A mortgage rate lock enables you to lock in the interest rate on your home so that it doesn't rise between the time you applied for a mortgage and the time you closed. Even if interest rates rise after you've locked in your rate, you'll be able to stick with the lower rate. On the flip side, if you lock in your rate and then interest rates fall, you could be stuck paying a higher rate.
Locking in your mortgage rate during the popular spring home-buying season can be beneficial for a variety of reasons, but it's essential to carefully consider your personal financial situation and the housing market conditions before locking in your rate.
Is now a good time to lock in my rate?
Mortgage rates fell for the second straight week, and many borrowers are considering taking advantage before mortgage rates go back up. Currently, the rate on a 30-year fixed mortgage sits at around 6.35%. Although this is still significantly higher than where we were one year ago, there is hope that the Fed may pause interest rate hikes as inflation cools down.
How does a mortgage rate lock work?
A mortgage rate lock is an agreement between you and your lender that allows you to lock in a specific interest rate on your mortgage. By locking in your interest rate, you can guarantee that it will not change during a specific period, usually 30 to 60 days, while your loan is being processed. Knowing that your interest rate will remain the same and your monthly mortgage payment will not unexpectedly increase can give you peace of mind during the homebuying process.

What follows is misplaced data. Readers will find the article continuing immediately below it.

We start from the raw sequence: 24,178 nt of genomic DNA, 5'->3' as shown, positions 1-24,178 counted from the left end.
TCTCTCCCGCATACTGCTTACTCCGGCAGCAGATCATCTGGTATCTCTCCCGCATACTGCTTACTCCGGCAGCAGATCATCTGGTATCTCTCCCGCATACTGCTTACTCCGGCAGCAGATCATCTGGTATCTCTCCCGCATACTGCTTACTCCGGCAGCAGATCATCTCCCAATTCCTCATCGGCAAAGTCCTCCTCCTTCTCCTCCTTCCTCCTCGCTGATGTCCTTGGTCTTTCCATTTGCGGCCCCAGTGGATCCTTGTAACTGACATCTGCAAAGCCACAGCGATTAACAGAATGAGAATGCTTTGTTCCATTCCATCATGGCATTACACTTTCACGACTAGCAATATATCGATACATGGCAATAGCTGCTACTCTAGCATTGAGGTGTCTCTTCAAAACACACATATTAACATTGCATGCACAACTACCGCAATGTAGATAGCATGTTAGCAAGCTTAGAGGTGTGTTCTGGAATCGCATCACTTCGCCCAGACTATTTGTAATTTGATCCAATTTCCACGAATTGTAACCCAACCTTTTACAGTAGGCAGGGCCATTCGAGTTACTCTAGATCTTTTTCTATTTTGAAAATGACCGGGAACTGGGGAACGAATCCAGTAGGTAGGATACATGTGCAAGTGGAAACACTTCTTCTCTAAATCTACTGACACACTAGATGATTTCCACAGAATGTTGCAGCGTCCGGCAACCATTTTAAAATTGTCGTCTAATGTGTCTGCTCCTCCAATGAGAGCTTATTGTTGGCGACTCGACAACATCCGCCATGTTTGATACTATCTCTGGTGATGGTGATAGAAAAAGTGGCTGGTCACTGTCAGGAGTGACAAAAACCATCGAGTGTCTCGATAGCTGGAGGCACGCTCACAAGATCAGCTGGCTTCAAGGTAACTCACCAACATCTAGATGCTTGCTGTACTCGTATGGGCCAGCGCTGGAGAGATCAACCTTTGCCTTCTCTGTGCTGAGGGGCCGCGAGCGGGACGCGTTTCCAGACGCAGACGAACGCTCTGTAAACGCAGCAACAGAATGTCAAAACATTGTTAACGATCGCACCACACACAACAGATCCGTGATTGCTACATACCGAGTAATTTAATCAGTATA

Consider a $400,000 home financed for 30 years at 6.5%, with a 20% down payment:
Loan amount = $320,000
Interest rate = 6.5%
Loan term = 30 years
Monthly payment (principal and interest) = $2,020.88
In this scenario, just a quarter point (0.25%) interest rate rise will increase your principal and interest payments up $53 a month, to $2,073.23. Over just five years, that additional amount will add up to $3,180! Therefore, it can be a good idea to lock in your rate at a time when interest rates are expected to keep rising.
It's important to note that a mortgage rate lock typically comes with a fee, on average between 0.25% to 0.5% of the total mortgage amount. For example, if you're borrowing $320,000 for your mortgage and the rate lock fee is 0.25%, you could expect to pay a fee of $800. If your lock period ends before you’re able to come to a final decision and you need to extend the lock, expect an extension fee as well, usually about 0.375% of the total loan amount.
Why the spring season might be a good time to lock in your rate
As the spring season comes to an end, many people are considering buying a new home. It's no surprise, therefore, that 40% of all home sales occur between April and July. There are several reasons why spring is a hot homebuying period, including: